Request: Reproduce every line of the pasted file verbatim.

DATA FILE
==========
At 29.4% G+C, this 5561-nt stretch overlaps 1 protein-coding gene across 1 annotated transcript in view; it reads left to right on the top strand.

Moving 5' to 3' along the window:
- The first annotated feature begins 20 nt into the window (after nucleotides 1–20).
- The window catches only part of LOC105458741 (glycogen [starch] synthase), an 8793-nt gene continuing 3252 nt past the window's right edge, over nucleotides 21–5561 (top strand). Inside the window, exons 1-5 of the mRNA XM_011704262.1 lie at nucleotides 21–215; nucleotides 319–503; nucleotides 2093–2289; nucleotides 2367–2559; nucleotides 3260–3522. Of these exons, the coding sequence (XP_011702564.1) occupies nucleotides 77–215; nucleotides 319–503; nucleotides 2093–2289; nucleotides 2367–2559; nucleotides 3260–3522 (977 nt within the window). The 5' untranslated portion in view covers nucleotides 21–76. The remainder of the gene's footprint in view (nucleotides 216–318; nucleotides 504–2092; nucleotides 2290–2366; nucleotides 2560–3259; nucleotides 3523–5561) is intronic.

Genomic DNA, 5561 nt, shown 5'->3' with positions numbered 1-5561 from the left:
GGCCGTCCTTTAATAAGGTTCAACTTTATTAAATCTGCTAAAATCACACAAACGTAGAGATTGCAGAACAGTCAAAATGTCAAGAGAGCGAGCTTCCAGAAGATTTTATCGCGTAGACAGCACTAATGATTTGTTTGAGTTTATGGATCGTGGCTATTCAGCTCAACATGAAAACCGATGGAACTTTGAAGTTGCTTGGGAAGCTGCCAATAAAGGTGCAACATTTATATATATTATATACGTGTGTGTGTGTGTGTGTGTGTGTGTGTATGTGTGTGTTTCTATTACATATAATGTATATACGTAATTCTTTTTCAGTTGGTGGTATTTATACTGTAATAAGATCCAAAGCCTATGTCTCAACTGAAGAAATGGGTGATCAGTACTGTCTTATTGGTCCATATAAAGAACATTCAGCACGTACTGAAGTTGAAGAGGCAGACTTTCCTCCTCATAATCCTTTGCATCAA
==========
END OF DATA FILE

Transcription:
At 29.4% G+C, this 5561-nt stretch overlaps 1 protein-coding gene across 1 annotated transcript in view; it reads left to right on the top strand.

Moving 5' to 3' along the window:
- The first annotated feature begins 20 nt into the window (after nucleotides 1–20).
- The window catches only part of LOC105458741 (glycogen [starch] synthase), an 8793-nt gene continuing 3252 nt past the window's right edge, over nucleotides 21–5561 (top strand). Inside the window, exons 1-5 of the mRNA XM_011704262.1 lie at nucleotides 21–215; nucleotides 319–503; nucleotides 2093–2289; nucleotides 2367–2559; nucleotides 3260–3522. Of these exons, the coding sequence (XP_011702564.1) occupies nucleotides 77–215; nucleotides 319–503; nucleotides 2093–2289; nucleotides 2367–2559; nucleotides 3260–3522 (977 nt within the window). The 5' untranslated portion in view covers nucleotides 21–76. The remainder of the gene's footprint in view (nucleotides 216–318; nucleotides 504–2092; nucleotides 2290–2366; nucleotides 2560–3259; nucleotides 3523–5561) is intronic.

Genomic DNA, 5561 nt, shown 5'->3' with positions numbered 1-5561 from the left:
GGCCGTCCTTTAATAAGGTTCAACTTTATTAAATCTGCTAAAATCACACAAACGTAGAGATTGCAGAACAGTCAAAATGTCAAGAGAGCGAGCTTCCAGAAGATTTTATCGCGTAGACAGCACTAATGATTTGTTTGAGTTTATGGATCGTGGCTATTCAGCTCAACATGAAAACCGATGGAACTTTGAAGTTGCTTGGGAAGCTGCCAATAAAGGTGCAACATTTATATATATTATATACGTGTGTGTGTGTGTGTGTGTGTGTGTGTATGTGTGTGTTTCTATTACATATAATGTATATACGTAATTCTTTTTCAGTTGGTGGTATTTATACTGTAATAAGATCCAAAGCCTATGTCTCAACTGAAGAAATGGGTGATCAGTACTGTCTTATTGGTCCATATAAAGAACATTCAGCACGTACTGAAGTTGAAGAGGCAGACTTTCCTCCTCATAATCCTTTGCATCAA